5. Process and tips on how to run a meeting to build and gather consensus for a project. Not everyone who’s in a meeting is necessarily going to be key in launching the project, and this framework lets them voice opinions while not blocking project delivery.
  6. When you’re scoping out the size of a project, it can really help to vizualize it. Instead of the common Gantt chart, check out a PERT chart for an example of a more detailed flowchart that can help uncover opportunities to make your project delivery more efficient
  7. Key to determining scope is getting people to estimate just how much work a task or project will be. This handy guide gives you a quick version of how to conduct estimations for any kind of team.
  8. Mountain Goat is a great resource for Agile tools & processes in general. This article, about a popular estimation method, can be your starting point for dozens more articles that can help you manage projects better.
  9. Call it story points, buckets, tee shirt sizes….getting estimations out of team members is very hard to do accurately, but this article will hopefully get you started with some ideas to help you the next time you need to conduct a scoping and planning session. Just keep in mind that, as Hiten says in the article, a lot of what goes on in estimates shows that we’re all pretty much guessing. 😛
  10. The secrets behind making story points and agile estimation as accurate as possible.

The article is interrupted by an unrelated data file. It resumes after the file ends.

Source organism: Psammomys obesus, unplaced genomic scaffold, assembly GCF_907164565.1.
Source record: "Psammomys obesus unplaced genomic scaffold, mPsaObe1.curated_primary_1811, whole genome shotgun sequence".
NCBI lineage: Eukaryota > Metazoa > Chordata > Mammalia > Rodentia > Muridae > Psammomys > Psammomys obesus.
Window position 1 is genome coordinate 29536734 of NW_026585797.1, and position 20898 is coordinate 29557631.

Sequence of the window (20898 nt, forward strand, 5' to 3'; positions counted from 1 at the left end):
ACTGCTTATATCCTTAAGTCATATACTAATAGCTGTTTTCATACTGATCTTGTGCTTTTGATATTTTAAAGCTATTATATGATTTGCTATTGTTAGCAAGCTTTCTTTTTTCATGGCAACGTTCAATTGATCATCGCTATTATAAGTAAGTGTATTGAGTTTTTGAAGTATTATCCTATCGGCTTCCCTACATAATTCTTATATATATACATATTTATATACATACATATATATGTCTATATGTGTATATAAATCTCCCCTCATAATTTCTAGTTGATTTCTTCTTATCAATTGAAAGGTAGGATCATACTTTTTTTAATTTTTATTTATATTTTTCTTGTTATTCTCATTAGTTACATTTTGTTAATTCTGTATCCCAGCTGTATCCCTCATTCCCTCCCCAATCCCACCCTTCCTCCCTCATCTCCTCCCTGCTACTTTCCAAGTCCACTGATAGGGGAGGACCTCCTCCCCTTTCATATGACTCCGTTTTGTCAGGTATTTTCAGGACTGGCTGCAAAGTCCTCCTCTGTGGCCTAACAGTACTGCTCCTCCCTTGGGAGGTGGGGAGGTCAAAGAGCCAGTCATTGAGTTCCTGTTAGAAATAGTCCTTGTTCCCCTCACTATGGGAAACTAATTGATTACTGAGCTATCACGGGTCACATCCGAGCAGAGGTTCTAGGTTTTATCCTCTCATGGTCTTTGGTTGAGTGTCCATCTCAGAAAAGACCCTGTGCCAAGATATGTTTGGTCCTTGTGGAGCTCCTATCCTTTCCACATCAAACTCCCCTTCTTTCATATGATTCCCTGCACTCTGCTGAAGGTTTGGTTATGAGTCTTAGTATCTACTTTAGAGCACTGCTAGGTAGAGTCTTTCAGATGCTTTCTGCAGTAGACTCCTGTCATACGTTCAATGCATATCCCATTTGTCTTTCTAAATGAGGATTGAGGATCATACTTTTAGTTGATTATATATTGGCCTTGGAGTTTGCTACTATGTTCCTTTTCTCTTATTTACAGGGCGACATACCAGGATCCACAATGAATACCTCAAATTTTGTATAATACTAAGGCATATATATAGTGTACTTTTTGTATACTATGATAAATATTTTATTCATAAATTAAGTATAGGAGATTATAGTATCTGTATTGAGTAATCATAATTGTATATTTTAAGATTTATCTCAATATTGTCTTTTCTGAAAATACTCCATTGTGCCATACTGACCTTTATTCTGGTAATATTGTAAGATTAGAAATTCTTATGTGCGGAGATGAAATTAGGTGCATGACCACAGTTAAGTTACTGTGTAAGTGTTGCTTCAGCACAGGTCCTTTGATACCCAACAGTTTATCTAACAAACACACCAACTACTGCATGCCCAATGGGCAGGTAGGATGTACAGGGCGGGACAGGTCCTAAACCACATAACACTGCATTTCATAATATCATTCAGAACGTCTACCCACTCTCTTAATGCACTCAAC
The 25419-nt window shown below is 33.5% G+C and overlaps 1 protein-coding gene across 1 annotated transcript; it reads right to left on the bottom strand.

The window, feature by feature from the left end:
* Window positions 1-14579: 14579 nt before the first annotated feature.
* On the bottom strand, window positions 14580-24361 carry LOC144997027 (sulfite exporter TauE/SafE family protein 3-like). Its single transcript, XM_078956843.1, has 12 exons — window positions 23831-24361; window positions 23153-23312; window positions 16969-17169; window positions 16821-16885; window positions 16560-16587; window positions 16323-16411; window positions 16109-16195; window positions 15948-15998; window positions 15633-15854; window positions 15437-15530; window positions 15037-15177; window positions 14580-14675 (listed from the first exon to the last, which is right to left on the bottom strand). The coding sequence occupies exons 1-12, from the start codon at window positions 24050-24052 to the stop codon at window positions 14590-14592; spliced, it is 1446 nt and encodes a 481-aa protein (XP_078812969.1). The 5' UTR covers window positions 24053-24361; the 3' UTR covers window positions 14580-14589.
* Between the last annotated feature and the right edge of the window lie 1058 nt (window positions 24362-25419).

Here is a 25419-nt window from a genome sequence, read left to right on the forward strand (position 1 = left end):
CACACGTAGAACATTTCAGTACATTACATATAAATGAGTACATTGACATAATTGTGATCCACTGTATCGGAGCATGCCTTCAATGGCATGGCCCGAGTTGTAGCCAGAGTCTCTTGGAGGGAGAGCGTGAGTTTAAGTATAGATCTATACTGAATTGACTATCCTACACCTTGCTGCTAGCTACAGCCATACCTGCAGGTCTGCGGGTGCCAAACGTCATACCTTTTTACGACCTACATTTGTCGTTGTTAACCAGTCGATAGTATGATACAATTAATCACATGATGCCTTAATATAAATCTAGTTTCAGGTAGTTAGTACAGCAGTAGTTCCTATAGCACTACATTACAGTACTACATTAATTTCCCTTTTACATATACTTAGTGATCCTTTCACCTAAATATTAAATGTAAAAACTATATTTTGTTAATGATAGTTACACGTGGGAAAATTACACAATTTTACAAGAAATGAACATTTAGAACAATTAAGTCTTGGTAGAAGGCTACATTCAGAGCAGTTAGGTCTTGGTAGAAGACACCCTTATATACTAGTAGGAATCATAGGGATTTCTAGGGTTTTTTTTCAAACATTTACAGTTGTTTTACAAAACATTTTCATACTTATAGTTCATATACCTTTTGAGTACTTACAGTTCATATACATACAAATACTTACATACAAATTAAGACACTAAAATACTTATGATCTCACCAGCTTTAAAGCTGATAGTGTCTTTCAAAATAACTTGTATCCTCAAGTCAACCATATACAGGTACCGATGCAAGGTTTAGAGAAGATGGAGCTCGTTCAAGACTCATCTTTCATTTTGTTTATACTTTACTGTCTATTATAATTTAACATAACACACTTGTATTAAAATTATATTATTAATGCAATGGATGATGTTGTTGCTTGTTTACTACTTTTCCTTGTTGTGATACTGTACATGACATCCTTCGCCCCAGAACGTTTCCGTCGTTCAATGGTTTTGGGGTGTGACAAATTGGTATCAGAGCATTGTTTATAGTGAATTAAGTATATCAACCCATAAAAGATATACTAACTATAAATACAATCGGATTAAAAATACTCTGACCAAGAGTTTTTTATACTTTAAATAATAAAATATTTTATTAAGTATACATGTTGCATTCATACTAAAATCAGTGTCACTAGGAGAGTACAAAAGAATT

11. Estimating work effort in agile projects is fundamentally different from traditional methods of estimation. Agile projects, by contrast, use a “top-down” approach, using gross-level estimation techniques on feature sets, then employing progressive elaboration and rolling-wave planning methods to drill down to the task level on a just-in-time basis, iteratively uncovering more and more detail each level down. This paper will elaborate on two common techniques for agile estimation (planning poker and affinity grouping), as well as touch on how the results of these exercises provide input into forecasting schedule and budget.
  12. How do you estimate on an Agile project? This article explores common approaches and their adaptations from real-world projects
  13. Estimates are an essential part of Agile Project Planning. Here’s an overview of traditional vs agile project estimation techniques.